We inhabit a margin of safety. The margin is a jungle of defenses and processes that mixed with human error and uncontrolled circumstances determine our place between absolute safety and unacceptable risk. A line drawn between both outcomes defines the breadth of probabilities that are possible. A systematic evaluation of routine policies and procedures provides a description of our exposure and the means to move away from unacceptable event probabilities. Organizations have begun regular use of continuous improvement of processes to drive good performance because of their continuous emphasis on development of internal experience. Whatever the choice is: safety management systems (SMS), root cause analysis (RCA), system safety, etc., should include the means to institutionalize positive norms that drive self-evaluation. Measure what you manage.

Self-image and consumer perceptions

Corporate images become a reflection of their safety experience. Customers’ perceptions of performance are based on the look and feel of the organization’s actions. Strong positive images include a positive reflection of safety attributes. In this context safety sells very well. While it may be difficult to explain how safety programs translate to good value to the customer, often the culture itself will communicate the message.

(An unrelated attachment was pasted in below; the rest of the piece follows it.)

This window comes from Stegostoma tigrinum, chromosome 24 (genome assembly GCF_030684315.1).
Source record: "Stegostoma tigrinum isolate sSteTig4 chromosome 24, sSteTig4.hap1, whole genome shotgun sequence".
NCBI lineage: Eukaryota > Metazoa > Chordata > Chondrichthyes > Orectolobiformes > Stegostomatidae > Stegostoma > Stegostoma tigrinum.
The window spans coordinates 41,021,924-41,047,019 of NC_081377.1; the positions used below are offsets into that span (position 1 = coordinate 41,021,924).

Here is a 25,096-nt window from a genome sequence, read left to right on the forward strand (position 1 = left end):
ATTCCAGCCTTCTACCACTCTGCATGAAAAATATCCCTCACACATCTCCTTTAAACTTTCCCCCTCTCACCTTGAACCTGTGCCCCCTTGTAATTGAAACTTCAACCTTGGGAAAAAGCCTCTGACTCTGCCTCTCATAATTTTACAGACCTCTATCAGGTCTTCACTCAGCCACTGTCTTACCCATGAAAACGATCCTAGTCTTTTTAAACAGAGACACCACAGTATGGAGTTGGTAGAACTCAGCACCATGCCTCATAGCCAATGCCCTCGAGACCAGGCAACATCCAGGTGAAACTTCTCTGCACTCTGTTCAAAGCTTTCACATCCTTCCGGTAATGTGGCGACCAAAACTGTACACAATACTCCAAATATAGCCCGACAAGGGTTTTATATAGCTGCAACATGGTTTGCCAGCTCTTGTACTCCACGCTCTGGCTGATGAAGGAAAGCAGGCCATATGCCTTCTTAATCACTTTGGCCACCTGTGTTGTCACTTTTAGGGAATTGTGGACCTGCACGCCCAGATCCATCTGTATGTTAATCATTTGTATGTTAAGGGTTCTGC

Aristotle said: “Excellence is an art won by training and habituation. We do not act rightly because we have virtue or excellence, but rather we have those because we have acted rightly. We are what we repeatedly do. Excellence, then, is not an act but a habit.”


Safety is an integral part of life. We use it everyday. It’s the outcome of our life’s experiences and those who came before us. Successful companies become world class when they build on their own experience to reinforce safety attributes within their organization as part of a corporate vision and strategy. This is often at the price of rigorous self-examination and feedback into the organization. In doing so they prepare for continued success by realizing economic or material conservation benefits and a continuously improving margin of risk. AMT

Vern Berry began his aviation career as an A&P mechanic in 1979. His experience within the aviation industry includes key management roles in quality and safety for both MRO and air carrier operations. He and his wife currently reside in upper state New York where he writes and manages a consultant firm at